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“Mary” Has Been Pushing An Empty Carriage Around My Neighborhood For 2 Weeks…

UNHOUSED - I’m @rooflesser and I live in public in LA.

I want to talk about the way EmpowerLA Neighborhood Councils interact with unhoused people, how they could interact with us, & how I wish they would.

  • 50,000 unhoused in LA.
  • 4 empty units per ⛺️.
  • 100,000 hotel rooms: The City of LA subsidized 1000s of hotel rooms with >$1B of taxpayers’ money.
  • 100,000 vacant homes: Half of these vacant homes are available, but many only as short-term vacation rentals.

It’s my duty to testify for people like “Mary” (as I will call her to protect her privacy)

For the past two weeks, she has been pushing an empty baby carriage around our neighborhood… 

Not even a month ago, “Mary” was about ten months pregnant, living in a homeless encampment, just like the one I live in.

Her boyfriend finally got them a housing voucher, after months of trying. They thought the hard times were almost over.

5,000 unhoused mothers give birth in LA per year.

Then, they could not find anywhere that would accept them.

They thought they would be leaving their encampment on their own, for someplace better, like an apartment, together, with their child.

But, a few housed neighbors were fixated on getting their encampment abated, or “swept”, despite our Councilwoman’s firm, dissenting opposition to violent encampment sweeps.

Especially in the absence of available housing, the US Supreme Court agrees that punishing poor people for resting in public is “cruel & unusual”. Our Councilwoman, Nithya Raman was one of two out of the fifteen LA City Council Members who consistently voted NO on all LAMC 41.18 motions that banned sitting, sleeping, and laying down — “camping” — in certain public “Sensitive Zones”. It’s why we enthusiastically voted for her.

Our housed neighbors urgently wanted to make Mary’s home into one of these zones.

Well, the Councilwoman finally caved to the vocal owner-displacers, and a sweep was coming up quickly.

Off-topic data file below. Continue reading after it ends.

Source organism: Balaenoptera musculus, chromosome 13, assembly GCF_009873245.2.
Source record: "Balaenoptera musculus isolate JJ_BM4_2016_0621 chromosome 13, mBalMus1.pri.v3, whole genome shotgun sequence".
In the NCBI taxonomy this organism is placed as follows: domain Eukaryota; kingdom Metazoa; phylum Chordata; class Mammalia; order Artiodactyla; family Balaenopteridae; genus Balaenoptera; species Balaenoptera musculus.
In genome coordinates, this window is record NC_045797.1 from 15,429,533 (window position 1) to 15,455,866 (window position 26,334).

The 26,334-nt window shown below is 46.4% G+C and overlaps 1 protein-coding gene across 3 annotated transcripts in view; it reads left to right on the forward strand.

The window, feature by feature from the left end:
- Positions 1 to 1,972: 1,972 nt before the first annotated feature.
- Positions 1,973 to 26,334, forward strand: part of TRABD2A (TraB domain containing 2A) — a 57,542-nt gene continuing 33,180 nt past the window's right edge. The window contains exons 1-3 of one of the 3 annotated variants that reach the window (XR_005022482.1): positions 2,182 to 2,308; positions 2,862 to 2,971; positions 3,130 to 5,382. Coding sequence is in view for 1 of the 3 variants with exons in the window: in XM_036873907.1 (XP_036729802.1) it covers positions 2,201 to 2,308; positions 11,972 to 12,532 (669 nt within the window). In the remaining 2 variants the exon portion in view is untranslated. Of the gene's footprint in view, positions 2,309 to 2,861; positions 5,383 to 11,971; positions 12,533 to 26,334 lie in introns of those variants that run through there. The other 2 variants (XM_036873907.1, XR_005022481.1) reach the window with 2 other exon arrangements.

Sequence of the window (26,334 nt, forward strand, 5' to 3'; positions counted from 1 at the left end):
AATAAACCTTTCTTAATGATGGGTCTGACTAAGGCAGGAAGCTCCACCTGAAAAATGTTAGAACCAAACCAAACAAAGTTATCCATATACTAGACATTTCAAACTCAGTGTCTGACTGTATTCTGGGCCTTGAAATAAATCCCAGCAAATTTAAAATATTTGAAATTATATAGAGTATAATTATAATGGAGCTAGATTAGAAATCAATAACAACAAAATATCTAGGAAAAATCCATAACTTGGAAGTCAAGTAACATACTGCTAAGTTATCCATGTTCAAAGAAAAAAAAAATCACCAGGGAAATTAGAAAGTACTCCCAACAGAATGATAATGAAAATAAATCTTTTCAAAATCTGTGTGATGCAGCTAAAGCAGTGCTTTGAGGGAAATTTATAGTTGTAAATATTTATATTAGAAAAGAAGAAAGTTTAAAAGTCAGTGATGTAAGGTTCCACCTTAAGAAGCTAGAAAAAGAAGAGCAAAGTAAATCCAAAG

It was arriving almost as fast as their baby…

Mary’s water broke when she was home alone at their encampment, so she got on a bus to the hospital, as you do, when you’re overdue. Her boyfriend returned & panicked when she wasn’t home.

A woman that I met through our Neighborhood Council — the only other person who actually has lived experience, because of living in her car — was kind enough to drive him to the hospital to be with Mary.

She had been checking on Mary more as her due date approached, & they quickly put it together that Mary left the encampment in a hurry.

They did the same, knowing that it might not be there when they returned.

You would think this type of conflict would warrant a scheduling change, right? I mean, babies arrive when they arrive. Everybody knows that.

Nope. Not a chance.

There’s no mercy whatsoever for Mary OR her child — not even this close to Women’s Month. When you are unhoused, you’re somehow both hyper-visible and invisible. Everyone complains about you, but no one talks to you. No one hears you. No one cares.

Unfortunately, Mary tested positive for COVID while she was in the hospital, so when he got there, her boyfriend could not even be with her or their baby. It was gut-wrenching.

It also made them ineligible for even the 8’x8’ double-occupancy “tiny houses” that were supposedly offered to people living in some encampments in CD4 that had been scheduled scheduled for “resolution”…an offer that only became available to them because of the impending “sweep”.

It was not available to other unhoused people, it was not available to these same people before, and it was not something that they could seek voluntarily, or even at another time. They just had to wait, while also moving somehow, and hope they didn’t miss the promised offer, when — IF — it came around.

Even without the COVID conflict making them ineligible, I’m not sure the baby was ever invited to live in the Tiny House Village with Mary & her boyfriend. They would be able to have their brand-new baby with them if they could just get a home with their voucher.

They were so close to being a perfect little housed family in a stable, affordable apartment or Tiny House. Yet, they kept getting rejected: from landlords, buildings, the hospital, from interim housing, & now, from their own encampment — which is a PUBLIC SPACE.

How did all the rejection they were experiencing get twisted into a narrative that they were rejecting offers of housing?